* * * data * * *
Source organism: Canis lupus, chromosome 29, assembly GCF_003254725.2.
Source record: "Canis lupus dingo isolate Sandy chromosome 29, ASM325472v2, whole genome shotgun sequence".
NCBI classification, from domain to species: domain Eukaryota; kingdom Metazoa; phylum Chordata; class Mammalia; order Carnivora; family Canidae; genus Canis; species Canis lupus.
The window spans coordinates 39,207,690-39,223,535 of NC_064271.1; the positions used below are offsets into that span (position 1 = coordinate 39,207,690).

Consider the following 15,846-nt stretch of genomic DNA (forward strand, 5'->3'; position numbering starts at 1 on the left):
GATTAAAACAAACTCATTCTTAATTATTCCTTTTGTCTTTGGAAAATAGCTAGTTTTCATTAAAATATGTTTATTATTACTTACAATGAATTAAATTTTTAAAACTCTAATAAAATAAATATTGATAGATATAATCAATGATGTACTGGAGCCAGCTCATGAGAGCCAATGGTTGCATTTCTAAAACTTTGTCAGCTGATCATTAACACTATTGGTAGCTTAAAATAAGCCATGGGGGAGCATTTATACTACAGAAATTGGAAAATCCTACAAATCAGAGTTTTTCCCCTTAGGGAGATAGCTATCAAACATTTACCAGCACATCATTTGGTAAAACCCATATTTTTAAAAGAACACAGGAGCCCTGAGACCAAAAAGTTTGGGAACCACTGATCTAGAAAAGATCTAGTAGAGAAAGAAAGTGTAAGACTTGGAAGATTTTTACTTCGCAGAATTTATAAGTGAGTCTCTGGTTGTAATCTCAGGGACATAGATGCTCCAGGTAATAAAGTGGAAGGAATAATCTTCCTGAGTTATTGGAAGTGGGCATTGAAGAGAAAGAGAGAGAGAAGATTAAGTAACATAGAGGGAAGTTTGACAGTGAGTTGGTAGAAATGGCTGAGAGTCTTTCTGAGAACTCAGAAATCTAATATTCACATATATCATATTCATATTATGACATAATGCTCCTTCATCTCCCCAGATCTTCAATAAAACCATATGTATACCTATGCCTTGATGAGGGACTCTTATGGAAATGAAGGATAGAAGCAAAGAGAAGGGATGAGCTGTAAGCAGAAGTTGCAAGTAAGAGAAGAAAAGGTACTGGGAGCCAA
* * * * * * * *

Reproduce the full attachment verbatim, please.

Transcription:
Source organism: Canis lupus, chromosome 29, assembly GCF_003254725.2.
Source record: "Canis lupus dingo isolate Sandy chromosome 29, ASM325472v2, whole genome shotgun sequence".
NCBI classification, from domain to species: domain Eukaryota; kingdom Metazoa; phylum Chordata; class Mammalia; order Carnivora; family Canidae; genus Canis; species Canis lupus.
The window spans coordinates 39,207,690-39,223,535 of NC_064271.1; the positions used below are offsets into that span (position 1 = coordinate 39,207,690).

Consider the following 15,846-nt stretch of genomic DNA (forward strand, 5'->3'; position numbering starts at 1 on the left):
GATTAAAACAAACTCATTCTTAATTATTCCTTTTGTCTTTGGAAAATAGCTAGTTTTCATTAAAATATGTTTATTATTACTTACAATGAATTAAATTTTTAAAACTCTAATAAAATAAATATTGATAGATATAATCAATGATGTACTGGAGCCAGCTCATGAGAGCCAATGGTTGCATTTCTAAAACTTTGTCAGCTGATCATTAACACTATTGGTAGCTTAAAATAAGCCATGGGGGAGCATTTATACTACAGAAATTGGAAAATCCTACAAATCAGAGTTTTTCCCCTTAGGGAGATAGCTATCAAACATTTACCAGCACATCATTTGGTAAAACCCATATTTTTAAAAGAACACAGGAGCCCTGAGACCAAAAAGTTTGGGAACCACTGATCTAGAAAAGATCTAGTAGAGAAAGAAAGTGTAAGACTTGGAAGATTTTTACTTCGCAGAATTTATAAGTGAGTCTCTGGTTGTAATCTCAGGGACATAGATGCTCCAGGTAATAAAGTGGAAGGAATAATCTTCCTGAGTTATTGGAAGTGGGCATTGAAGAGAAAGAGAGAGAGAAGATTAAGTAACATAGAGGGAAGTTTGACAGTGAGTTGGTAGAAATGGCTGAGAGTCTTTCTGAGAACTCAGAAATCTAATATTCACATATATCATATTCATATTATGACATAATGCTCCTTCATCTCCCCAGATCTTCAATAAAACCATATGTATACCTATGCCTTGATGAGGGACTCTTATGGAAATGAAGGATAGAAGCAAAGAGAAGGGATGAGCTGTAAGCAGAAGTTGCAAGTAAGAGAAGAAAAGGTACTGGGAGCCAA